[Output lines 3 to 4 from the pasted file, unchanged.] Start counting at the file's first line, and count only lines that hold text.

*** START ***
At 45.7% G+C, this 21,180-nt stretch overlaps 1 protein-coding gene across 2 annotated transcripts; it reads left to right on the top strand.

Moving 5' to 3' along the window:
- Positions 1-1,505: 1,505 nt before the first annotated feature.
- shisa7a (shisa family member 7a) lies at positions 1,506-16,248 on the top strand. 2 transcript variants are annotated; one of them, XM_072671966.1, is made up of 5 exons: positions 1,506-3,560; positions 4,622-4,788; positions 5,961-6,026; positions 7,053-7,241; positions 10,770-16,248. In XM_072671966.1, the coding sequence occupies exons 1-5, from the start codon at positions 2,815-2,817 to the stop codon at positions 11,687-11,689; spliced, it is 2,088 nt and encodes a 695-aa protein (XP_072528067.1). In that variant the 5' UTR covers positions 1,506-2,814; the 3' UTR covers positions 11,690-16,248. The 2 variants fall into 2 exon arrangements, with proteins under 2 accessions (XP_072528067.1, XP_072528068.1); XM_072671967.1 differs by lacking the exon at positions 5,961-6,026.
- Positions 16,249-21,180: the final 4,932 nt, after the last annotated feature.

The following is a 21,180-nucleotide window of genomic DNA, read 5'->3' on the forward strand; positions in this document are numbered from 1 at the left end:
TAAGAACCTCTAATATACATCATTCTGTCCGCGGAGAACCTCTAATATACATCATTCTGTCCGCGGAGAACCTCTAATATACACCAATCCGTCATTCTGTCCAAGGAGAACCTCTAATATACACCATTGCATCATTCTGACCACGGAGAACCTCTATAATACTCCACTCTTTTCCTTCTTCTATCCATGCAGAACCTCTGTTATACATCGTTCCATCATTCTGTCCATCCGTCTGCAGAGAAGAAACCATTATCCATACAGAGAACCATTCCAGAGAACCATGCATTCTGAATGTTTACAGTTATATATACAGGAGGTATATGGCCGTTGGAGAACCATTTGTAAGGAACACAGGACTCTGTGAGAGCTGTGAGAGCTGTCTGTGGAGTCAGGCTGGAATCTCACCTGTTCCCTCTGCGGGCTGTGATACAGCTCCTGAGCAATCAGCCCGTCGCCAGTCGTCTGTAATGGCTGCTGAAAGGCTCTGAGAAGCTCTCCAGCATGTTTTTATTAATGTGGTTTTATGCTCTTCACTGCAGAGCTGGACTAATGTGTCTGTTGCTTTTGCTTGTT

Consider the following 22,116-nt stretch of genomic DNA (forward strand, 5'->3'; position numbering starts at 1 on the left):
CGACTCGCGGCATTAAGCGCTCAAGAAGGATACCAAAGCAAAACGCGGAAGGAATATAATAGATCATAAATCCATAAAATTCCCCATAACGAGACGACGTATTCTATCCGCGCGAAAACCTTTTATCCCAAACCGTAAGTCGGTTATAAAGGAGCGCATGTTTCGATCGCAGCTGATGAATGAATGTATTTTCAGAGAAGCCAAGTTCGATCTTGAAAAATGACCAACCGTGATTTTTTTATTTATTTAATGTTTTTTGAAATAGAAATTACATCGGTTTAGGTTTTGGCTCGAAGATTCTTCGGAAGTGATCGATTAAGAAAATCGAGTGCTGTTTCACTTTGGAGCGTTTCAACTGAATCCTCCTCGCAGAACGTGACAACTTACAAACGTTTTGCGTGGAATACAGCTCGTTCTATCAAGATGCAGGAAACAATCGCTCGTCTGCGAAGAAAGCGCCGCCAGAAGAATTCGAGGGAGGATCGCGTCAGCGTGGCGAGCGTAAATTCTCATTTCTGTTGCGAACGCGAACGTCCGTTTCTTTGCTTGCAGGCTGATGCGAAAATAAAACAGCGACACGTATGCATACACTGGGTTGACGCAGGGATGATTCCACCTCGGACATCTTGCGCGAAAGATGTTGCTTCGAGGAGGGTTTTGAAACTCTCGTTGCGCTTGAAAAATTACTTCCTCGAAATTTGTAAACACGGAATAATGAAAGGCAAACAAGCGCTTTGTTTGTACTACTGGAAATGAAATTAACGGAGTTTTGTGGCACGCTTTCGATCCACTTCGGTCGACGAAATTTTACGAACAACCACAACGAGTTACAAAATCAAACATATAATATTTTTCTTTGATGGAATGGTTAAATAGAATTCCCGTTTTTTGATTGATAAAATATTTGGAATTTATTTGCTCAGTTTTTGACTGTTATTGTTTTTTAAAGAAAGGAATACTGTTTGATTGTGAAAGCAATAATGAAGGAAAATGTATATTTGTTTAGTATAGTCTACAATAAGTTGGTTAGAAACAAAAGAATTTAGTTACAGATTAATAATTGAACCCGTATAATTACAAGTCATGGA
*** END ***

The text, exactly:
- Positions 1-1,505: 1,505 nt before the first annotated feature.
- shisa7a (shisa family member 7a) lies at positions 1,506-16,248 on the top strand. 2 transcript variants are annotated; one of them, XM_072671966.1, is made up of 5 exons: positions 1,506-3,560; positions 4,622-4,788; positions 5,961-6,026; positions 7,053-7,241; positions 10,770-16,248. In XM_072671966.1, the coding sequence occupies exons 1-5, from the start codon at positions 2,815-2,817 to the stop codon at positions 11,687-11,689; spliced, it is 2,088 nt and encodes a 695-aa protein (XP_072528067.1). In that variant the 5' UTR covers positions 1,506-2,814; the 3' UTR covers positions 11,690-16,248. The 2 variants fall into 2 exon arrangements, with proteins under 2 accessions (XP_072528067.1, XP_072528068.1); XM_072671967.1 differs by lacking the exon at positions 5,961-6,026.